Focus on Fact

HR Outsourcing

A new study examines the impact engagement has on driving business outcomes.

By Dr. Scott Mondore

Does engagement cause business outcomes or do other elements of the work environment play a bigger role in driving outcomes? This is what SMD set to find out using advanced cause-effect analytical methods. Unfortunately the phrase, “Everyone knows that engagement drives business outcomes,” has been uttered countless times by hopeful human resources professionals over the past 20 years. Why? It seems plausible and certainly makes a connection between HR work and the bottom line. But often, it is not based on facts, data, and research. Academic research (Work & Stress, Journal of Applied Psychology, and Journal of Vocational Behavior) has demonstrated, at best, mixed results in connecting engagement to outcomes.

Engagement’s impact on business outcomes is not supported by meaningful and accurate analysis. Some have stated that organizations with high engagement scores outperform those that have low scores but the issue is that the statement isn’t based on a true analysis. There is no proof for which factor is causing a positive or negative effect on another.

The SMD research study aimed to assess how often each of the most commonly measured employee attitudes was found to be a statistically significant driver of business outcomes. SMD combined various financial metrics under one group—financial performance—and combined customer and patient satisfaction—HCAHPS—measures into one customer satisfaction group. SMD also assessed the linkage of the survey categories to employee performance, voluntary turnover, and turnover risk. See Figure 1 on page 79 for the results.

The results of the study were clear. Across a large percent of respondents who had administered employee surveys in the past 18 months, engagement was a key driver of their business outcomes only 28 percent of the time. That means if these organizations had solely focused on improving engagement, they would have put forth time, effort, and resources to an initiative that would not have provided bottom-line improvement 72 percent of the time. What should organizations do?

1. Use real analytics to connect HR directly to business outcomes. By using analytics to determine which aspects of employee experiences are most critical to an organization’s business outcomes, HR can build credibility as a business partner. One of the most important findings from this study is that none of these categories matter all the time for every outcome across all organizations—there is no silver bullet that works for every organization. A one-size-fits-all approach doesn’t apply when it pertains to understanding and taking action on employee experiences. Organizations can, and should, be doing a better job of strategizing how to use their employee survey data in a way that will drive business results. This is done by integrating employee survey data with business outcome data and analyzing it. This can reveal the specific elements of the work environment that are driving business results. Narrowing in on engagement, or any other employee attitude, is a dangerous strategy if you are not able to show the direct connection between survey scores and business metrics.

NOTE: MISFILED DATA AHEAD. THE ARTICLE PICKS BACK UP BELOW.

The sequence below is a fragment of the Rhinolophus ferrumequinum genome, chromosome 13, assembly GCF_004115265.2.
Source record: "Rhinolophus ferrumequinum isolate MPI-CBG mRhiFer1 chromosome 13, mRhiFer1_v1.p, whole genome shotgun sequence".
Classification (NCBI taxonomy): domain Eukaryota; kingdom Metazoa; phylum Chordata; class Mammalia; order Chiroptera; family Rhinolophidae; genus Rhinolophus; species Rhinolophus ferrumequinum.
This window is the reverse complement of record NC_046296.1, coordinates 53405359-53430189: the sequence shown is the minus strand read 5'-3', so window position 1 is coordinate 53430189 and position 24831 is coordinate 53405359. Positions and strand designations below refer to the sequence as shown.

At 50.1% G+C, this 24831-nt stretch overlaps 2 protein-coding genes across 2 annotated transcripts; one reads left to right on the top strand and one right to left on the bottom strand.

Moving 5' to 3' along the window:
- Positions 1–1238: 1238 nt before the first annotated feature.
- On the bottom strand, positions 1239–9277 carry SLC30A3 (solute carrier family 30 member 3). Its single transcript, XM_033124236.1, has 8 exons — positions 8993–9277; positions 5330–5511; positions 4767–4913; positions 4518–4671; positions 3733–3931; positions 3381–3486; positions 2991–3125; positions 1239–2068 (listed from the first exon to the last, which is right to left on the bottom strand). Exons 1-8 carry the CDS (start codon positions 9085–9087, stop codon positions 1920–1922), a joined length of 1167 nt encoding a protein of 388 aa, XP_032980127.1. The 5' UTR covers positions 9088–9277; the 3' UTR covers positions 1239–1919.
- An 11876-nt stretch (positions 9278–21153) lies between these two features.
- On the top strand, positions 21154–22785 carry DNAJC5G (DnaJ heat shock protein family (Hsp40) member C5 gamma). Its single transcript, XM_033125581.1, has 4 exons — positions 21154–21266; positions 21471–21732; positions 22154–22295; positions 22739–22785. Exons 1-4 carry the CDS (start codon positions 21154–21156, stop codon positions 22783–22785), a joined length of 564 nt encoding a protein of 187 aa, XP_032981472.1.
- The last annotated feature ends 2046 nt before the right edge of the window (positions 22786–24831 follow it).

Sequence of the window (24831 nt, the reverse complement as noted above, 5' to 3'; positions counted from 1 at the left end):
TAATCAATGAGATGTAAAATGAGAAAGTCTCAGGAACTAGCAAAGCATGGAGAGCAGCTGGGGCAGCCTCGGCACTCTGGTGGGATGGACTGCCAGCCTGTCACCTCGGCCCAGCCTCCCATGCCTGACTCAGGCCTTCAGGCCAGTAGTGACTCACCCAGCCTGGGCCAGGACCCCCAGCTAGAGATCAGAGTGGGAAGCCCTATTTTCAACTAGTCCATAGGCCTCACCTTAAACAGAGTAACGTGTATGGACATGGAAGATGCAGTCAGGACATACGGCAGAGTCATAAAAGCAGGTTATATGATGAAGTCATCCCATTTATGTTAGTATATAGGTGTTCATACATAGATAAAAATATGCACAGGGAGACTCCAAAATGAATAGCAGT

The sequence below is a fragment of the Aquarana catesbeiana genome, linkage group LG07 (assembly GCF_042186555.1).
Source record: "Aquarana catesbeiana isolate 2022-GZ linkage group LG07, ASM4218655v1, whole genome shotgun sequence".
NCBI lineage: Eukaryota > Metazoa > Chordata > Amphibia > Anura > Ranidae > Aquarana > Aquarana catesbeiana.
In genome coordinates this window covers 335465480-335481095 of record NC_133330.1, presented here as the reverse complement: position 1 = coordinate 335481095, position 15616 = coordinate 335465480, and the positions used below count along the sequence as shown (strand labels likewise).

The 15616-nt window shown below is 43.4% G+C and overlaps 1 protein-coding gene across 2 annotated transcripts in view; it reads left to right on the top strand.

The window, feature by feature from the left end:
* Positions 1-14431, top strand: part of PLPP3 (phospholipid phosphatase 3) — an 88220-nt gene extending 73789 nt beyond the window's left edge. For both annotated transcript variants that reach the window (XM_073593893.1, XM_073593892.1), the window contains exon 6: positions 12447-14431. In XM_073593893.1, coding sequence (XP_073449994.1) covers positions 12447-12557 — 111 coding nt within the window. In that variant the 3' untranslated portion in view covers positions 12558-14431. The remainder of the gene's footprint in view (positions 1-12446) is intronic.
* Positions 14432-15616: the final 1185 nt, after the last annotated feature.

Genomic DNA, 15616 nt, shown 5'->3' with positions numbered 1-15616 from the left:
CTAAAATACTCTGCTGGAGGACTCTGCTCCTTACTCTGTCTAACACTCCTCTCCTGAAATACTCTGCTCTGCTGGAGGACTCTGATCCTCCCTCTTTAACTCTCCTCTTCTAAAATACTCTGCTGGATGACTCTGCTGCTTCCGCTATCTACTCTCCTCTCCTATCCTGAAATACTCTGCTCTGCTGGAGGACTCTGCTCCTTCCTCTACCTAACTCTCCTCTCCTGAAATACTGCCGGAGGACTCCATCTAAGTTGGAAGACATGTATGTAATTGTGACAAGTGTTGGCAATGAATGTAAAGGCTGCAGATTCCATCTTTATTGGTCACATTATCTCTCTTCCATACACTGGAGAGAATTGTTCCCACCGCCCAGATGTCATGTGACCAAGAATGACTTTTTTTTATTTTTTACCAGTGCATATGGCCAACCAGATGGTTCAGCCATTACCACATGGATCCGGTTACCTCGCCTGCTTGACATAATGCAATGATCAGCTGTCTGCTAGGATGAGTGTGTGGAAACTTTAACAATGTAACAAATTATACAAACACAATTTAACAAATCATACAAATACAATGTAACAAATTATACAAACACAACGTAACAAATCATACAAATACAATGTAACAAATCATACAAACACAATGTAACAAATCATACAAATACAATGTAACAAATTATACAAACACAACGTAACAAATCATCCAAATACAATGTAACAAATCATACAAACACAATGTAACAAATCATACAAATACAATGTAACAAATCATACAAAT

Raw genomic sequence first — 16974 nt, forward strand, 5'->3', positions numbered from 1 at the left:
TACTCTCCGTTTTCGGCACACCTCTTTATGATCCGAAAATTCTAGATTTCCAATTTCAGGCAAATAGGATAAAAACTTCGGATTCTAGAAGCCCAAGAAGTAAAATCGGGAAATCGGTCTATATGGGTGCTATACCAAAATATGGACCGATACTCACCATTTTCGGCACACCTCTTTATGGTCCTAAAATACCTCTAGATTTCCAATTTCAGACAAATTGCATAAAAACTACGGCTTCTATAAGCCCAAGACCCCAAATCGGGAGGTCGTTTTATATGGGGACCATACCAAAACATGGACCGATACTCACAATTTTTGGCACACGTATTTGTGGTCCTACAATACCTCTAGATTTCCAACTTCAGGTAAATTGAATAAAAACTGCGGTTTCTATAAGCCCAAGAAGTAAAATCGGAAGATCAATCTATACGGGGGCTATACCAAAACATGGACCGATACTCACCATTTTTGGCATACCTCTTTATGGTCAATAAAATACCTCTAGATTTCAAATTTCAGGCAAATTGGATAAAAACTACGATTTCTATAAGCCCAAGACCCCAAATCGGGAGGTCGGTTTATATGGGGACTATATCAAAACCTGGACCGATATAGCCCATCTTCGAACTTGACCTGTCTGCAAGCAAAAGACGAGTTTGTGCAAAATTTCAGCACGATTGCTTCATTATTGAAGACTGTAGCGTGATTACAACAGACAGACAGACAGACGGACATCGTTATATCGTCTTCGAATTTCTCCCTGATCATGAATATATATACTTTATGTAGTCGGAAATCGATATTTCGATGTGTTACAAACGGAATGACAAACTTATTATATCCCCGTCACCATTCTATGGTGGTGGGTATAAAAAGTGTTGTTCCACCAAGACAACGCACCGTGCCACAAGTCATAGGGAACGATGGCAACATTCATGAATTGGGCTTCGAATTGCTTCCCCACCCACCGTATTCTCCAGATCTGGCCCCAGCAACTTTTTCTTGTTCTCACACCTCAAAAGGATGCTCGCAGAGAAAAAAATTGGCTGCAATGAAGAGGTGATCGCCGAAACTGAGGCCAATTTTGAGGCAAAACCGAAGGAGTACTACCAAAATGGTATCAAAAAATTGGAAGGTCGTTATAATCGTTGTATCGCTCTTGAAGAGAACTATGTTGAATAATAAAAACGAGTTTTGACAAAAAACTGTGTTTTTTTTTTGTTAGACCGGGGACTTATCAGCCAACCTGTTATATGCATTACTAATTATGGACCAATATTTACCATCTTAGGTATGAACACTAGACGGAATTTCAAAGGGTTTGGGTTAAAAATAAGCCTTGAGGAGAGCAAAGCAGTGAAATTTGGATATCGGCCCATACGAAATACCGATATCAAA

2. Show the actual ROI of your employee survey. By connecting employee survey data with business outcomes, HR will be able to show how certain initiatives moved the needle on key business drivers and business outcomes by a specific percent. ROI can be shown by clearly defining the business results that impact the survey and where the corresponding improvement is. For example, by showing an increase in sales, leaders will better understand the money spent on the survey.

3.  Make survey results actionable and impactful for front-line leaders. Front-line leaders have a tendency to look at survey results as either punitive (if they don’t score high enough) or as an HR exercise with little to no value. Conducting a survey and taking targeted actions based on the results can show the impact. The results can show leaders their performance, where they need to improve, and the biggest areas of business impact. The conversation then changes from “you need to score higher on the survey” to “if you focus on these few areas on the survey, you will make more money.” That is a story that front-line leaders will be interested in.

For HR leaders, the good news is that employee surveys are still a foundation for reading workforce attitudes.The difference is using the data in a way that shows direct impact on business outcomes and arming leaders with the tools to take action. HR already has the requisite organizational development skills to create great programs and initiatives based on what is uncovered from the employee survey—the upside is that HR can now show the ROI of investing in these programs and initiatives. Bottom-line: Chasing engagement scores has little value; driving business outcomes has immense value—and getting there isn’t far away.

Dr. Scott Mondore is cofounder and managing partner of SMD. About the study: The respondents represented a variety of industries including healthcare, non-profit, retail, manufacturing, and professional services. These organizations also ranged in size from less than 100 employees to several hundred thousand employees. SMD examined data across nearly 30 organizations and over a half a million employees.

Posted September 15, 2016 in Evidence-Based HR

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